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From Jon Schneider <jkschnei...@gmail.com>
Subject Re: Ivy Indexer
Date Tue, 17 Nov 2009 15:55:21 GMT
> When you say "anywhere you choose", is it limited to a location on the
> filesystem? Or do you intend to make use of ivy repositories
access/publish
> mechanism to store the index remotely? With filesystem only the usage
> sounds rather limited. With ivy repository mechanism you can store your
> index on the same kind of store as where you put your modules, but you
will
> need a more advanced syntax to configure it, and more advanced
 > implementation.

Right now it is limited to locations on the filesystem.  I agree, the
repository mechanism would be more flexible, but I do need to evaluate the
performance of storing/reading the index across different storage mediums.

> So you will have to deal with index locking during updates, which may
> become a contention point, and be difficult to implement if you want to
 > allow using any repo to store the index.

Thanks for bringing this point up.  Lucene offers a write lock contention
mechanism, but I do need to tread carefully here.

> If the index grows, accessing the index from a remote box may become long.
> If you think big, you will have to find a way to transfer index updates to
> the clients which is optimizing the network, such as transferring diffs or
> something similar. But this becomes difficult to implement, unless you
want
> to rely on existing technology for that (such as a SCM).

I am having trouble trying to manufacture a scalability problem here (with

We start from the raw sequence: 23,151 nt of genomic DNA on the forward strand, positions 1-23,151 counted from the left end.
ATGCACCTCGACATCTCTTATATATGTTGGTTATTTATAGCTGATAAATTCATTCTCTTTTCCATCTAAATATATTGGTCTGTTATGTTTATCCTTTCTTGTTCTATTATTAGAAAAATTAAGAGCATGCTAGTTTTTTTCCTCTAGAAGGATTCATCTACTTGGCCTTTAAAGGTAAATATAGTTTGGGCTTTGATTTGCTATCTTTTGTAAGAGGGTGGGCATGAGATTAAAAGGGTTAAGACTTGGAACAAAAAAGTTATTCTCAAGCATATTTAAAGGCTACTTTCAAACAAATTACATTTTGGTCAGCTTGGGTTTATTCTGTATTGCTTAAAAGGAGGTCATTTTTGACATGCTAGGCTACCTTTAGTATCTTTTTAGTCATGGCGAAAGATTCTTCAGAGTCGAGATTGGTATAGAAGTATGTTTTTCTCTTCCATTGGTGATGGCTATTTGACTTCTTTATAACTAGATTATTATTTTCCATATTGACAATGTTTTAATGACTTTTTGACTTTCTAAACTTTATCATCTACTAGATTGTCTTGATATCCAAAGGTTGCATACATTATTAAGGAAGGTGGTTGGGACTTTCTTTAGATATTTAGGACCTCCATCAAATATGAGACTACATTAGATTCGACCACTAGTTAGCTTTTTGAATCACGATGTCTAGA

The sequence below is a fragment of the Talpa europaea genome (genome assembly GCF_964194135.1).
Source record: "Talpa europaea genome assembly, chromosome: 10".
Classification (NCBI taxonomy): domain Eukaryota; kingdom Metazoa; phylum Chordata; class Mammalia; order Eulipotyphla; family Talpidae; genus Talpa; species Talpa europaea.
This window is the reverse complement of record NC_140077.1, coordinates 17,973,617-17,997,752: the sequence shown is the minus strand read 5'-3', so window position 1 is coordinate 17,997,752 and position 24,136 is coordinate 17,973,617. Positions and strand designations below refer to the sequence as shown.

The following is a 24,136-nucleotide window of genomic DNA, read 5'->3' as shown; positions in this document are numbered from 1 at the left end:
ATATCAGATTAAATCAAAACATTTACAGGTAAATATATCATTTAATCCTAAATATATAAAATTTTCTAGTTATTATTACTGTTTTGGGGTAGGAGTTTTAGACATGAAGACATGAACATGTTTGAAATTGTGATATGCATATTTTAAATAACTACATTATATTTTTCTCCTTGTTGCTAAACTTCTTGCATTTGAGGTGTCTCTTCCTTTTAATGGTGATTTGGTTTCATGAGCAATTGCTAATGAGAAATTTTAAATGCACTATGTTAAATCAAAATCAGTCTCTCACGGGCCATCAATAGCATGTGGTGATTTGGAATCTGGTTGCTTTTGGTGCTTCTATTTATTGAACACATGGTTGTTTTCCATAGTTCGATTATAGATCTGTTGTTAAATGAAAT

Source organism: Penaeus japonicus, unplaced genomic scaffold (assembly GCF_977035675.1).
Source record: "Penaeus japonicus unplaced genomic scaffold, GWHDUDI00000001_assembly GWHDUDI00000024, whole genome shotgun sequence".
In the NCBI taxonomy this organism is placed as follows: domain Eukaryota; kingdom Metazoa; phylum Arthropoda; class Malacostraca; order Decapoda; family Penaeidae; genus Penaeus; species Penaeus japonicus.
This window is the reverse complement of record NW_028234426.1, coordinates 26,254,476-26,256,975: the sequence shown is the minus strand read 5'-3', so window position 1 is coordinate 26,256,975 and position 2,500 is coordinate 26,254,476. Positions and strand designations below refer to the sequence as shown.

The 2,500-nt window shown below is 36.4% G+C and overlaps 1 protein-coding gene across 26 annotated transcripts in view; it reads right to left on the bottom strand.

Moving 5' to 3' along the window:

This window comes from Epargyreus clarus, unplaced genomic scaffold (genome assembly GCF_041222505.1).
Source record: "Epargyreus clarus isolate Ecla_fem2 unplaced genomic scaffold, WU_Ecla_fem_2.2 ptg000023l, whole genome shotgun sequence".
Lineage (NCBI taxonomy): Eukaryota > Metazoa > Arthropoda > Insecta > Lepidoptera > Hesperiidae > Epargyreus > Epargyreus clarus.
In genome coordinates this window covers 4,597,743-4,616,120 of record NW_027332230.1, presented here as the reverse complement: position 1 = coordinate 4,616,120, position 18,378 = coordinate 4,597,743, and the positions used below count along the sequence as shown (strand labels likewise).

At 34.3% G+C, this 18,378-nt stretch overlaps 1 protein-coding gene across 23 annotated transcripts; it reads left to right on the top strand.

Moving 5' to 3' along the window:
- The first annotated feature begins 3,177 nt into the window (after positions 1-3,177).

my unscientific approach).  I am up to 1,149 jars containing class types
with over 28,700 types in my test repository and the index is at 39 mb.
 I've pushed the index out on a remote filesystem, and the quick search
opens the index in 219 ms.  After the index reader is opened, subsequent
searches return in the microsecond range until the reader becomes stale from
a commit and is reopened.

Interesting point about the growth of the index based on the topology of the
repository:  modules with hundreds or thousands of revisions (e.g. nightly
builds) do not add much bulk to the index because there is so much overlap
in type names across the builds.  The duplicate type names get optimized
down.


The last time I worked with Lucene we implemented a such diff and publish
> mecanism for Lucene indexes, and it was working quite well. Solr does have
> a
> mecanism for such things too, but the last time I checked it was just
> relying
>  on rsync. If somebody is interested I can take some time to explain it
> here.
>

Not totally convinced that a scalability problem is out of the question, I'm
interested in what you have to offer on this point, Nicolas.

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